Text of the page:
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Juerg Schmidli, Brian Billings, Fotini K. Chow, Stephan F. J. de Wekker, James Doyle, Vanda Grubišić, Teddy Holt, Qiangfang Jiang, Katherine A. Lundquist, Peter Sheridan, Simon Vosper, C. David Whiteman, Andrzej A. Wyszogrodzki, and Günther Zängl

1. Introduction Over mountain areas the evolution of the boundary layer is particularly complex as a result of the interaction between boundary layer turbulence and thermally induced mesoscale wind systems, such as the slope and valley winds (e.g., Rotach et al. 2008 ). As the horizontal resolution of operational forecasts progresses to finer resolution, a larger spectrum of thermally induced wind systems can be explicitly resolved. It is therefore useful to document the current state

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Qingfang Jiang and James D. Doyle

fields. Lateral boundary conditions for the outermost grid mesh are derived from Navy Operational Global Analysis and Prediction System (NOGAPS) forecast fields. The computational domain contains four horizontally nested grid meshes of 91 × 91, 131 × 131, 157 × 157, and 256 × 256 grid points, and the corresponding horizontal grid spacings are 27, 9, 3, and 1 km, respectively. There are 55 levels in the vertical on a nonuniform sigma grid with finer spacing in the lower troposphere. The model top is

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Vanda Grubišić and Brian J. Billings

conditions were specified using the Naval Operational Global Atmospheric Prediction System (NOGAPS) forecast fields, which were applied every 6 h throughout all simulations. The simulation consisted of a 12-h spinup run initialized at 1200 UTC 23 March, and three subsequent 24-h runs initialized at 0000 UTC 24, 25, and 26 March. The initial fields for the 24-h runs were created by blending the previous COAMPS forecast with the NOGAPS analysis and available operational upper-air soundings and surface data

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Yanping Li, Ronald B. Smith, and Vanda Grubišić

Valley observations from the Terrain-Induced Rotor Experiment (T-REX) project. In section 4 we propose a novel approach for estimating the valley daily maximum mixed-layer depth using surface pressure and temperature amplitudes. Idealized 2D Weather Research and Forecasting Model (WRF) simulations are described in section 5 , together with a discussion of the physical processes involved in producing surface pressure and temperature variations in mountain valleys. Section 6 gives the results of

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Bowen Zhou and Fotini Katopodes Chow

numerical modeling over complex terrain: Operational applications. Mountain Meteorology: Bridging the Gap between Research and Forecasting, Springer, 591–653.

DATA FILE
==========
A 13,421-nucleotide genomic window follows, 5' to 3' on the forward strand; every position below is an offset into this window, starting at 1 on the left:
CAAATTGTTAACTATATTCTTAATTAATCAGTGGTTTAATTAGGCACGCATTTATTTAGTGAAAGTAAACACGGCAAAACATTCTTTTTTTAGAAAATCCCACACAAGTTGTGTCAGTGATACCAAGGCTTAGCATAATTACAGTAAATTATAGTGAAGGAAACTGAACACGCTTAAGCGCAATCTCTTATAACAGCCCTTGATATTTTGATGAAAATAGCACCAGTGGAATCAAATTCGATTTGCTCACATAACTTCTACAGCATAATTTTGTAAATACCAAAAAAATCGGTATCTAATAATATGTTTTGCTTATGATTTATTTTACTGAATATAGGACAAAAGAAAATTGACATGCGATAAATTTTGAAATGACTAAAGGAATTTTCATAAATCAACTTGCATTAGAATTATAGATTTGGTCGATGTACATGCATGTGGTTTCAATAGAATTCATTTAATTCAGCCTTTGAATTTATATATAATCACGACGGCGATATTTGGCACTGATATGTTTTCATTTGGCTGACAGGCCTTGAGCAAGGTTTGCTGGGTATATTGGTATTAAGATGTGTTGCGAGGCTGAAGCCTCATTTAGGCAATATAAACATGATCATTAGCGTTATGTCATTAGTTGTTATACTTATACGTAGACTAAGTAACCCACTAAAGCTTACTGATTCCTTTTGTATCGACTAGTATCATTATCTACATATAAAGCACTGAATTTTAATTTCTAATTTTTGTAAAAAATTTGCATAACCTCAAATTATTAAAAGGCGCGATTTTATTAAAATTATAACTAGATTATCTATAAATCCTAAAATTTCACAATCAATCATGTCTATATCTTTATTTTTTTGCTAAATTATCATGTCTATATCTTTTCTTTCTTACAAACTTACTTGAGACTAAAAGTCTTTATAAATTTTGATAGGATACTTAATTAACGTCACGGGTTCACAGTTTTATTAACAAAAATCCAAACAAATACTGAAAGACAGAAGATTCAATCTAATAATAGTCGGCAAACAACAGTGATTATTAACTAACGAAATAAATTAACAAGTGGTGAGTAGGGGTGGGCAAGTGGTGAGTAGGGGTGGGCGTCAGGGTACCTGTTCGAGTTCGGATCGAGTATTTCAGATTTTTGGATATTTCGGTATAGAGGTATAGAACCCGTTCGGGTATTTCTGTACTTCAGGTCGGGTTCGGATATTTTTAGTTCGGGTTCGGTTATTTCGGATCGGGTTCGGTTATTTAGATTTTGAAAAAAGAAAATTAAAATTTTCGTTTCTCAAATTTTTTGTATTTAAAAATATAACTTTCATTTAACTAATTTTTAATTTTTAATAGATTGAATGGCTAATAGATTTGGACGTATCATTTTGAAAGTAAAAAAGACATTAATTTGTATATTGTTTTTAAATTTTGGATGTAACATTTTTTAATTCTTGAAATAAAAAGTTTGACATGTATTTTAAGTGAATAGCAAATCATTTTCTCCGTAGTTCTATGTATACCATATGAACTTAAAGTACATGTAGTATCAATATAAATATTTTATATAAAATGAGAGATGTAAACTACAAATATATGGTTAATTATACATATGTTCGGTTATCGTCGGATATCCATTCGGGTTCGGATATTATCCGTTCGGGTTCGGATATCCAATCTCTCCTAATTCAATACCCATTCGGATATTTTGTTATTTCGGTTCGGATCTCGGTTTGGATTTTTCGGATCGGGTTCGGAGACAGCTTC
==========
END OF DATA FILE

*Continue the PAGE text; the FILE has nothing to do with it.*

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Christian Kühnlein, Andreas Dörnbrack, and Martin Weissmann

, whereas the width of the valley is ~15 km. The next section briefly describes the overall meteorological evolution during IOP6. The Doppler lidar observations are presented in section 3 . Conclusions will be provided in section 4 . 2. Synoptic weather situation and upstream profiles The temporal evolution of the meteorological situation during IOP6 is depicted in Fig. 1 by means of 6-hourly European Centre for Medium-Range Weather Forecasts (ECMWF) analyses of geopotential height, wind, and

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James D. Doyle, Vanda Grubišić, William O. J. Brown, Stephan F. J. De Wekker, Andreas Dörnbrack, Qingfang Jiang, Shane D. Mayor, and Martin Weissmann

of the downslope wind speed and wave-breaking characteristics as diagnosed from idealized mesoscale ensemble forecasts (e.g., Doyle and Reynolds 2008 ). 6. Conclusions We have explored the dynamics and internal structure of mountain-wave-induced rotors during T-REX IOP 13 through the use of a suite of ground-based and airborne observing platforms and very high-resolution simulations using a large-eddy simulation version of the nonhydrostatic COAMPS model. The observations and model results

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Thomas Raab and Georg Mayr

would also have to be called rotor. To avoid misconceptions we have decided to use the more general term “horizontal vortex.” The aims of the study are to examine measurements along the surface from a weather station on wheels (WOW) and along vertical profiles on the upstream and downstream side from operational and research radiosondes to describe different settings for windstorms down the Sierra Nevada into Owens Valley (OV) in California during the Sierra Rotors Project (SRP; Grubišić and

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James D. Doyle and Dale R. Durran

low-level rotor, resulted in the loss of an engine on a commercial United Airline Boeing 747–100 at 600-m AGL near Anchorage, Alaska ( Kahn et al. 1997 ). In spite of their clear significance to the meteorology and aviation communities, the dynamics and structure of rotors are poorly understood and forecasted, in part because of infrequent and insufficient observational measurements, and inadequate sophistication and fidelity of numerical weather prediction models. Mountain waves and rotors were

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Ivana Stiperski and Vanda Grubišić

instability of steady mountain waves . J. Fluid Mech. , 568 , 303 – 327 . Louis , J. F. , 1979 : A parametric model of vertical eddy fluxes in the atmosphere . Bound.-Layer Meteor. , 17 , 187 – 202 . Louis , J. F. , M. Tiedtke , and J. F. Geleyn , 1982 : A short history of the operational PBL parameterization at ECMWF . Proc. Workshop on Planetary Boundary Layer Parameterization, Reading, United Kingdom, European Centre for Medium-Range Weather Forecasts, 59–79 . Mayr , G. J. , and A

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